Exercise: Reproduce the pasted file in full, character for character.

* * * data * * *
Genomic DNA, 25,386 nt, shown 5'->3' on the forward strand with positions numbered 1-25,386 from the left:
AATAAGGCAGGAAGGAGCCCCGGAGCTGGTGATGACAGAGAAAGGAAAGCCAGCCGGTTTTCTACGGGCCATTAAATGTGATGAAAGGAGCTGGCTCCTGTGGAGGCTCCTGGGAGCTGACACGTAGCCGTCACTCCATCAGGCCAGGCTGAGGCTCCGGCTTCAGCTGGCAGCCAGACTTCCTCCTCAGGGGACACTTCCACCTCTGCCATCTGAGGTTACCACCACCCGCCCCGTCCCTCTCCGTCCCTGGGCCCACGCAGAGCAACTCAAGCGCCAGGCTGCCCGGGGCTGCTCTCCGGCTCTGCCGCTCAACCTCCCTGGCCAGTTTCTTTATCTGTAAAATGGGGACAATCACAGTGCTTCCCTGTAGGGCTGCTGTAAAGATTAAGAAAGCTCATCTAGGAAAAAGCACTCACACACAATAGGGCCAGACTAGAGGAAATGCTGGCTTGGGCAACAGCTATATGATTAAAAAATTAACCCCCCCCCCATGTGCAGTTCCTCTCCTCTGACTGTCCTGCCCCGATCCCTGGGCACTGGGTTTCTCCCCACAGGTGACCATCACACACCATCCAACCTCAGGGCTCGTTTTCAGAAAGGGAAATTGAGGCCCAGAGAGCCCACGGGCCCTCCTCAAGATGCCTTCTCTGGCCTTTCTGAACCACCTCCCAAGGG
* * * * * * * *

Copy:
Genomic DNA, 25,386 nt, shown 5'->3' on the forward strand with positions numbered 1-25,386 from the left:
AATAAGGCAGGAAGGAGCCCCGGAGCTGGTGATGACAGAGAAAGGAAAGCCAGCCGGTTTTCTACGGGCCATTAAATGTGATGAAAGGAGCTGGCTCCTGTGGAGGCTCCTGGGAGCTGACACGTAGCCGTCACTCCATCAGGCCAGGCTGAGGCTCCGGCTTCAGCTGGCAGCCAGACTTCCTCCTCAGGGGACACTTCCACCTCTGCCATCTGAGGTTACCACCACCCGCCCCGTCCCTCTCCGTCCCTGGGCCCACGCAGAGCAACTCAAGCGCCAGGCTGCCCGGGGCTGCTCTCCGGCTCTGCCGCTCAACCTCCCTGGCCAGTTTCTTTATCTGTAAAATGGGGACAATCACAGTGCTTCCCTGTAGGGCTGCTGTAAAGATTAAGAAAGCTCATCTAGGAAAAAGCACTCACACACAATAGGGCCAGACTAGAGGAAATGCTGGCTTGGGCAACAGCTATATGATTAAAAAATTAACCCCCCCCCCATGTGCAGTTCCTCTCCTCTGACTGTCCTGCCCCGATCCCTGGGCACTGGGTTTCTCCCCACAGGTGACCATCACACACCATCCAACCTCAGGGCTCGTTTTCAGAAAGGGAAATTGAGGCCCAGAGAGCCCACGGGCCCTCCTCAAGATGCCTTCTCTGGCCTTTCTGAACCACCTCCCAAGGG